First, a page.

It is Wednesday morning, October 31st, Halloween, here in Brooklyn, in New York City; the sun is out, the winds have died down even as they retain their fall nip, and the subways aren’t running. That little nugget of information should tell you all you need to know about why it’s not business as usual around these parts. We are supposedly recovering from a monster storm, Hurricane Sandy, one that made landfall, as expected, late in the day on Monday, further south of here, but in the process, sharing its strong winds, flooding, rainfall and general discombobulation with us. On Monday night, being in this part of wind-lashed Brooklyn was certainly better than being in Lower Manhattan, which bore the brunt of extensive flooding and widespread power cuts. On Wednesday morning, it’s still not a bad place to be. With some qualifications.
Warnings of natural disasters like hurricanes and blizzards always prompt calls to stock up on bottled water, flashlights, batteries and canned food. They also spark a rush to stock up on alcohol; apparently, nothing quite gets you through a day and night of wind and rain pressing against the windows and rattling your roofs like a drink or two or three. (My wife and I went so far as to fill up a bathtub with water in anticipation of a water supply failure.) And then there’s the movies: Halloween and Sandy found themselves scheduled for the same week, so some of this week’s movie bill included man-made ghoulishness–like science gone mad and serial killers–that went beyond climate change denial.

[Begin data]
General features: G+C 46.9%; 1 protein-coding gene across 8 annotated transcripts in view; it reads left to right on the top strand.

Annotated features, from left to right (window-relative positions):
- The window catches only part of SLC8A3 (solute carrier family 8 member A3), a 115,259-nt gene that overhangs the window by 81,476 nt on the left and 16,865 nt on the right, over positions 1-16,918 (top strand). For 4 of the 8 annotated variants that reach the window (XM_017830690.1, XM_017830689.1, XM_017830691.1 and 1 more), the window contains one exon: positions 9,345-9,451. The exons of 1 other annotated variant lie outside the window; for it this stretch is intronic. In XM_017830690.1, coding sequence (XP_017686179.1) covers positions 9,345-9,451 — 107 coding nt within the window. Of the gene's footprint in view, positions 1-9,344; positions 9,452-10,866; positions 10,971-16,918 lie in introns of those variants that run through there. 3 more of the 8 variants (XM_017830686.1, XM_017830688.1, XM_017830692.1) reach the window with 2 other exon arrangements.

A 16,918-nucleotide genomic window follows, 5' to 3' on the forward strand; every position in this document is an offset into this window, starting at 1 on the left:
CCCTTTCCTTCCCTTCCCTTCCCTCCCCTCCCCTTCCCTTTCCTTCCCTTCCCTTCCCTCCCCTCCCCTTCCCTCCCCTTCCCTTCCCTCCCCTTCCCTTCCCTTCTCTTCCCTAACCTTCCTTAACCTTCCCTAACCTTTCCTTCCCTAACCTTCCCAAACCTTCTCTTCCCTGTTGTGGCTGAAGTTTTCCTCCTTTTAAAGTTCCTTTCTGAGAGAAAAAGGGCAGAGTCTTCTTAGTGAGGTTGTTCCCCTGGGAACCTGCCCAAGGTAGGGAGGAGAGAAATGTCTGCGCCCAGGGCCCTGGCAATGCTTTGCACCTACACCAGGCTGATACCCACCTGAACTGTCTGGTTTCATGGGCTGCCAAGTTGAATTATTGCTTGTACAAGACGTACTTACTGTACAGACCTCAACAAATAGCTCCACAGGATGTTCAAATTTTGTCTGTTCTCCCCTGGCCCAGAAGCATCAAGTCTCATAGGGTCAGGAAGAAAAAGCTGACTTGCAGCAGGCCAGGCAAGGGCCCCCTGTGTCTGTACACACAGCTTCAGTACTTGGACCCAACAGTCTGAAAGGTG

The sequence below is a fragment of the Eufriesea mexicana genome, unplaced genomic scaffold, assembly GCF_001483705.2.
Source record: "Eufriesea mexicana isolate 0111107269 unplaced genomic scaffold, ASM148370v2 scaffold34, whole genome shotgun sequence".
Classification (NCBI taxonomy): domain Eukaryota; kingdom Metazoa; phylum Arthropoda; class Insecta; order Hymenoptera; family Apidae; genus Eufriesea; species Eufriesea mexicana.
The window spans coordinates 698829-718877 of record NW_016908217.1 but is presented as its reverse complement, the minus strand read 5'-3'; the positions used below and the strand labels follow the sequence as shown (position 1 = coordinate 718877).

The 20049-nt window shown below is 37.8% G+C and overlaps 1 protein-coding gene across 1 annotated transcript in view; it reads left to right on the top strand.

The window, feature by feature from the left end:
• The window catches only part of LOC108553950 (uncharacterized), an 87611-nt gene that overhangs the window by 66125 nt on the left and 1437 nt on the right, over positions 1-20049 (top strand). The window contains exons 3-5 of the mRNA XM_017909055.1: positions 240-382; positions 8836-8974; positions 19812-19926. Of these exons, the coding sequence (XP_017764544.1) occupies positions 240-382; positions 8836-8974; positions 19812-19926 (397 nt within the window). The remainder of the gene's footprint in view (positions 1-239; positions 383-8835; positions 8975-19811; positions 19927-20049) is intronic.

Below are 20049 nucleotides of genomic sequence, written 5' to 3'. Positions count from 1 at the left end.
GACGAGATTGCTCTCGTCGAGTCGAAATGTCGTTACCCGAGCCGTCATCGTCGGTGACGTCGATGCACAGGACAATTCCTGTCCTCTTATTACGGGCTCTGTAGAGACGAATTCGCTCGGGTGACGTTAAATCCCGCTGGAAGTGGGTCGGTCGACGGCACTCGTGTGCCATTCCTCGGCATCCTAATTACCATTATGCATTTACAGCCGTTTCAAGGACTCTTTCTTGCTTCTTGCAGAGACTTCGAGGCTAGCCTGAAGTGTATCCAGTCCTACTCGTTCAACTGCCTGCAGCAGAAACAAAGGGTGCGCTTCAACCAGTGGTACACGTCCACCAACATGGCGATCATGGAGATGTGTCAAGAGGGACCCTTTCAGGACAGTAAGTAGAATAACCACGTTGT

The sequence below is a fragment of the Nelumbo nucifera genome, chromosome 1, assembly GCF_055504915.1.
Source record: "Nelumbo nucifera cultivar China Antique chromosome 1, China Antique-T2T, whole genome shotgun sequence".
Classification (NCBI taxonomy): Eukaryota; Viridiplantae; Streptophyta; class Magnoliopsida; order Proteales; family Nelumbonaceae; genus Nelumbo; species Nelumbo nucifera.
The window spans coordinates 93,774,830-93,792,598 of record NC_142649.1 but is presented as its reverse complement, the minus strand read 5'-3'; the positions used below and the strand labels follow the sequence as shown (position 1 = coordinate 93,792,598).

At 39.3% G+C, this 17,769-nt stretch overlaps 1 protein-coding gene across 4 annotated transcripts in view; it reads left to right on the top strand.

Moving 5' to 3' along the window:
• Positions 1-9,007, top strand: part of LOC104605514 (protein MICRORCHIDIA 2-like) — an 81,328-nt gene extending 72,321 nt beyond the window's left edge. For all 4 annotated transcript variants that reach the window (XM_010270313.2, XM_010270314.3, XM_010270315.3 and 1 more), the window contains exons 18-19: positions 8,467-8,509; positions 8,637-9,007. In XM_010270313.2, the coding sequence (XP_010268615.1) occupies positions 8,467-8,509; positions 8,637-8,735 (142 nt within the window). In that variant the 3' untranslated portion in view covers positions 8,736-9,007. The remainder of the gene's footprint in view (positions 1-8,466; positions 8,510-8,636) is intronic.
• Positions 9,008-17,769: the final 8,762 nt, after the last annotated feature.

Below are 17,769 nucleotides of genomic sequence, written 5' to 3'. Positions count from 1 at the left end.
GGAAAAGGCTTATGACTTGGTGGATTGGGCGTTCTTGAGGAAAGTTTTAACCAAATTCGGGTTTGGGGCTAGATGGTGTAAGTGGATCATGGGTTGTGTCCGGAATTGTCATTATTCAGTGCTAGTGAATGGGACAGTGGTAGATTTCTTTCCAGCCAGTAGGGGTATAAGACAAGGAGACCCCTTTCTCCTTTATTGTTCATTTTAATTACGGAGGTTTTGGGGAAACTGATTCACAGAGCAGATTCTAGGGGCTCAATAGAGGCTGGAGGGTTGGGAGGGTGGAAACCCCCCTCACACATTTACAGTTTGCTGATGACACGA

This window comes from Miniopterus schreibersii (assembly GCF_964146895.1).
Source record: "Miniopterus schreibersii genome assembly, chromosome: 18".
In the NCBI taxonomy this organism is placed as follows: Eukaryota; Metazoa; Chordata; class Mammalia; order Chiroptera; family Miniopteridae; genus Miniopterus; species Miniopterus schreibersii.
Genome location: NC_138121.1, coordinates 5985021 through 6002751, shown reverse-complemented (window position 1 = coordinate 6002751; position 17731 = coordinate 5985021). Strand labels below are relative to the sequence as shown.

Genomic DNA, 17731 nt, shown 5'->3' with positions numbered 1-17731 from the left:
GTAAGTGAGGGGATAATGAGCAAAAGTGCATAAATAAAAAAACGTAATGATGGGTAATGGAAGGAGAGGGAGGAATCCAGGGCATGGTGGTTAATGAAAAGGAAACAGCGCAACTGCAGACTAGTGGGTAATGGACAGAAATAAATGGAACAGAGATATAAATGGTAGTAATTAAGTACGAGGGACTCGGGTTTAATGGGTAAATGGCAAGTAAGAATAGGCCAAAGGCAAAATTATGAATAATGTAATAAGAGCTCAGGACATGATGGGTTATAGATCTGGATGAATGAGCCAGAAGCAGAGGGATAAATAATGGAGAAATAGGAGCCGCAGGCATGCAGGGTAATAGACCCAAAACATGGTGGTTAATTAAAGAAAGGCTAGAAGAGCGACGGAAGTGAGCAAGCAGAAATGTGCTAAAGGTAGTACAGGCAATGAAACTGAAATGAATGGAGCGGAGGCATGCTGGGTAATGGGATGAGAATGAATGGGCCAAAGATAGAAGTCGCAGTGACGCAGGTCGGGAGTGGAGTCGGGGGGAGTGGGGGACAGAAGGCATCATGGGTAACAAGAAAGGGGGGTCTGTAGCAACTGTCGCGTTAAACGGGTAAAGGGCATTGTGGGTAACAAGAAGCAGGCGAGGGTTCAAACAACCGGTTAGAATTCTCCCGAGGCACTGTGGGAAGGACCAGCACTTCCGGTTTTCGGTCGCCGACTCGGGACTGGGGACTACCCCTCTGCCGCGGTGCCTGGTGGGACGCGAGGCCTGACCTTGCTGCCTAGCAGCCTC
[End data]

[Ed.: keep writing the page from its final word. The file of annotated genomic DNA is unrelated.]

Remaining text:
But all that wine-infused hunkering down in front of the television and the computer is now over, leaving some very dreary realities in its wake. Most prominently, as already noted, the city’s lifeline, the massive and antiquated subway system is still not operational, its tunnels flooded with corrosive salt water, the city’s transportation effectively crippled. Without a running subway system, very little can get started in the city; its restoration is easily the most important and urgent component of the city’s physical and economic recovery. (As a minor example, the City University has now canceled three days of classes; in all probability, our final exam period will now extend past Christmas.) Meanwhile, nightmarish traffic jams happen all over the city as parts of the city’s workforce make vain attempts to get to work by car. But without the subways, the city will remain on its knees. (The MTA’s losses will also mean, eventually, an expensive fare hike for its users; we have already put up with a few of these in the recent past, and now can look forward to more.)
In the years to come, the city’s infrastructure will need to be rebuilt and refurbished in preparation for the next big natural convulsion; these appear to be becoming more frequent and dangerous. Never was the need for a concerted response to the new dangers of global warming and its resultant climate change more apparent. And bizarrely enough, despite this latest expensive reminder of the costs of passivity, that collective response appears ever more unlikely.
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